Certain Songs #1097: Marvin Gaye – “What’s Going On”

Album: What’s Going On
Year: 1971

While I personally don’t find What’s Going On as much of an early 1970s R&B landmark as, say, Stand! or Innervisions or even Maggot Brain, the rest of the world completely disagrees.

So I’m going to figure it’s a blind spot to me the same way that Pet Sounds or Transformer is: a couple of great singles, but it’s never quite worked for me as an album.


Certain Songs #1096: Marvin Gaye – “I Heard It Through The Grapevine”

Album: I Heard it Through The Grapevine
Year: 1968

You wanna know just insanely stacked Motown was in the late 1960s? They sat on Marvin Gaye’s version of “I Heard it Through The Grapevine” for over a year before they released. A year!

Written by Norman Whitfield and Barrett Strong in 1966, “I Heard It Through The Grapevine” was originally recorded that year by the Miracles but nixed as a single — and listening to it now, you can tell why: it was a skosh too fast, and not slinky enough — and then recorded by both Marvin Gaye and Gladys Knight in 1967, but only Gladys Knight’s version was released that year.


Certain Songs #1095: Martha and the Vandellas – “Dancing in the Street”

Album: Dance Party
Year: 1964

Initially conceived as a basic dance party track, “Dancing in the Street” has instead become a cultural touchstone used for purposes far beyond its initial reason for existing.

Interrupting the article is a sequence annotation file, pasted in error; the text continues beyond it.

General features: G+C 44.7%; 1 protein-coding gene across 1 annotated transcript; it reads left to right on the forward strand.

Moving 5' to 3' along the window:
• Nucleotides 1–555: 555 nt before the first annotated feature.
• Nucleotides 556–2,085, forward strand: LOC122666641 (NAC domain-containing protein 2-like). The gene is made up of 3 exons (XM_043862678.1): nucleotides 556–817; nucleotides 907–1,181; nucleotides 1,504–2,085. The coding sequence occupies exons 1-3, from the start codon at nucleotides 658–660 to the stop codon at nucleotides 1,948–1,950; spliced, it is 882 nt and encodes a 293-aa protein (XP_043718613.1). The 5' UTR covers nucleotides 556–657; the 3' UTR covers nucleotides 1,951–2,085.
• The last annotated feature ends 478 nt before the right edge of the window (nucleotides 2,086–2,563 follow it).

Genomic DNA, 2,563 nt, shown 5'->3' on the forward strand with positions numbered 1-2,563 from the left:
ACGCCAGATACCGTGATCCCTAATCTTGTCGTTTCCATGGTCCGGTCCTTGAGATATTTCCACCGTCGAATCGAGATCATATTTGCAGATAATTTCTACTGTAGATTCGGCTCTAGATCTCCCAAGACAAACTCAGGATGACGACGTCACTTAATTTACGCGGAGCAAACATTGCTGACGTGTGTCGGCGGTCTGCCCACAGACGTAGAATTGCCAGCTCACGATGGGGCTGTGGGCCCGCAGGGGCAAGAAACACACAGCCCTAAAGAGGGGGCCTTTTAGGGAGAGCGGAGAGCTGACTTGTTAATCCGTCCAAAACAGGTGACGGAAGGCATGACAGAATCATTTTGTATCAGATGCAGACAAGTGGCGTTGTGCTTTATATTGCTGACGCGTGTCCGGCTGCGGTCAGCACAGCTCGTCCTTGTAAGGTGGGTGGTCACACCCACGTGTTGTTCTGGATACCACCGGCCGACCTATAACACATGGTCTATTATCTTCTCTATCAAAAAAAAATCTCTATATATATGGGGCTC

Co-written by Marvin Gaye (who also provided some dynamite drums), producer William “Mickey” Stevenson & songwriter Ivy Jo Hunter, what initially set “Dancing in the Street” apart was its inclusiveness: it wasn’t about dancing alone to the radio, it wasn’t about you and me dancing, or even all of us at the club dancing, it was about everybody everywhere dancing.


Certain Songs #1094: Martha and the Vandellas – “Heat Wave”

Album: Heat Wave
Year: 1963

Oh man, “Heat Wave,” a song that is such a primeval force of nature that I’ve probably taken how important it is for granted. It might not have been first single from the Motown record machine, but it was absolutely one of the very first full-blown Motown sound singles, and its importance to what came after cannot be understated. Even now.

Want a hit? Figure out how to do a variation on the “Heat Wave” rhythm. Ask Outkast or Janelle Monae or even Portugal.The Man.


Certain Songs #1093: Marshall Crenshaw – “Don’t Disappear Now”

Album: Life’s Too Short
Year: 1991

If “Better Back Off” set a tougher tone for Marshall Crenshaw’s 1991 Life’s Too Short album, then then second song, “Don’t Disappear Now,” was the indicator that was going to be the direction that permeated the whole record.

Opening with a long, snaking Crenshaw guitar line over a Lou Reed-y rhythm as set by drummer Kenny Aronoff and bassist Fernando Saunders, “Better Back Off” is the story of a relationship that burnt hard and bright abd begins with one of my favorite opening lines to any song.